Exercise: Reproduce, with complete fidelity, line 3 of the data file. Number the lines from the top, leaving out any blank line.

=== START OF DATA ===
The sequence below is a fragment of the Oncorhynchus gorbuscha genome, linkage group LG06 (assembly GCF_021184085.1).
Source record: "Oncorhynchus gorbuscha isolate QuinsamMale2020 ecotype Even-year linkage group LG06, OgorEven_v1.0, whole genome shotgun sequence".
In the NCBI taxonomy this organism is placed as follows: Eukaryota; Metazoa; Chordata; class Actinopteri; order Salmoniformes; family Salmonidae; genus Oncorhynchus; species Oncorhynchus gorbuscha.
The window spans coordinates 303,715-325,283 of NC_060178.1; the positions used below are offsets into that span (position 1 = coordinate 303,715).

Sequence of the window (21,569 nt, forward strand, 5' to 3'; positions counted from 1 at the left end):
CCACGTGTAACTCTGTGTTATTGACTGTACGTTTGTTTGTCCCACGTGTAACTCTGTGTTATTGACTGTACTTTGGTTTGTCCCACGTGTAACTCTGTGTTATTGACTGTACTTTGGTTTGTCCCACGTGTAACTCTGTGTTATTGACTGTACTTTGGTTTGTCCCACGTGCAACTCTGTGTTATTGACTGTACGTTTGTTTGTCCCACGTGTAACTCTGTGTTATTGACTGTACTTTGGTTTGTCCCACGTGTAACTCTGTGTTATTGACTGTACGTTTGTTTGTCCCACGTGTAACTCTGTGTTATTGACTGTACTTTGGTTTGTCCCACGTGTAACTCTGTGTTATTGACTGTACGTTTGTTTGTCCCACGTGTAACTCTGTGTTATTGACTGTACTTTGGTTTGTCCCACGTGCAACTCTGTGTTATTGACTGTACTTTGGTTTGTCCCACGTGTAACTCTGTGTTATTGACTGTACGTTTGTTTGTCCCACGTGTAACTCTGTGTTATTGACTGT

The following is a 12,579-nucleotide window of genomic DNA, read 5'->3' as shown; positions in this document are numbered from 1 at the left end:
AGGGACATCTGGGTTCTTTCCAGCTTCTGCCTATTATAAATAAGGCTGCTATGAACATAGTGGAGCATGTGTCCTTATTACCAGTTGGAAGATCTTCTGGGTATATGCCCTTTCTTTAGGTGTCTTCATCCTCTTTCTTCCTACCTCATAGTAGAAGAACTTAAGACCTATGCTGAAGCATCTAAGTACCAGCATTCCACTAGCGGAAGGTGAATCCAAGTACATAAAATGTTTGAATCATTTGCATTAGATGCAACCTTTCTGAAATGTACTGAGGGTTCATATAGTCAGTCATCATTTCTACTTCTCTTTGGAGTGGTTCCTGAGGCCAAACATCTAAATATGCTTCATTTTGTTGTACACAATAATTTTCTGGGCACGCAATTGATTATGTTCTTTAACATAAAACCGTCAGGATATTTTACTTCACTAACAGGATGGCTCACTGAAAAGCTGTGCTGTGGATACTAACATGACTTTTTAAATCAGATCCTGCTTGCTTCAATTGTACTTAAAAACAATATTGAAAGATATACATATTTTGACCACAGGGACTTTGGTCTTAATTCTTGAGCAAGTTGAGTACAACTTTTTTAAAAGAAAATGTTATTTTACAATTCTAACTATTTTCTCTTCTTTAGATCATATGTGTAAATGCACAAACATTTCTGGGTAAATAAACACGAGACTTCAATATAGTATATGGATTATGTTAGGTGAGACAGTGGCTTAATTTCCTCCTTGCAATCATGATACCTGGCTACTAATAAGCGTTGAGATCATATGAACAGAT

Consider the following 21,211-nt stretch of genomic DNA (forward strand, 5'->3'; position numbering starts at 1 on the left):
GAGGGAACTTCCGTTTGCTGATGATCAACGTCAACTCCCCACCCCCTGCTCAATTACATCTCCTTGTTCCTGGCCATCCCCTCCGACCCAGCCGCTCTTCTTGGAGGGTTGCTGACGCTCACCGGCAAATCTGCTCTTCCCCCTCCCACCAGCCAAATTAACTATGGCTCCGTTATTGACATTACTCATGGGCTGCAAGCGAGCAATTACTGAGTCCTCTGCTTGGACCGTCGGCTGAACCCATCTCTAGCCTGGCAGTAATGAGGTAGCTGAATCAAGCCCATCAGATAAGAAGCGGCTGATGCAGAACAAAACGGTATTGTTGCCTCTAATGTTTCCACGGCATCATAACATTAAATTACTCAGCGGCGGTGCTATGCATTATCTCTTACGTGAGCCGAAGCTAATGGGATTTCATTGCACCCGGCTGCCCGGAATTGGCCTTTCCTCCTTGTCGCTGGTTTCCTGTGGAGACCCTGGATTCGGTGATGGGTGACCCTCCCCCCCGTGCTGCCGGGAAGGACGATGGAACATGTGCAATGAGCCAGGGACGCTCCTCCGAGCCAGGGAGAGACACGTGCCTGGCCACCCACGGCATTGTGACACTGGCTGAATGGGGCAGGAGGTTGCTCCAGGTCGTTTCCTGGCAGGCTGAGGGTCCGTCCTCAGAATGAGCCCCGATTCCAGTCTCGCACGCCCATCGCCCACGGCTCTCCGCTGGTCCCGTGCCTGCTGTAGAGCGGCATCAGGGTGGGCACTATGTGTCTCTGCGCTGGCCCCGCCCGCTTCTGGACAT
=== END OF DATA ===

In the NCBI taxonomy this organism is placed as follows: Eukaryota; Metazoa; Chordata; class Actinopteri; order Salmoniformes; family Salmonidae; genus Oncorhynchus; species Oncorhynchus gorbuscha.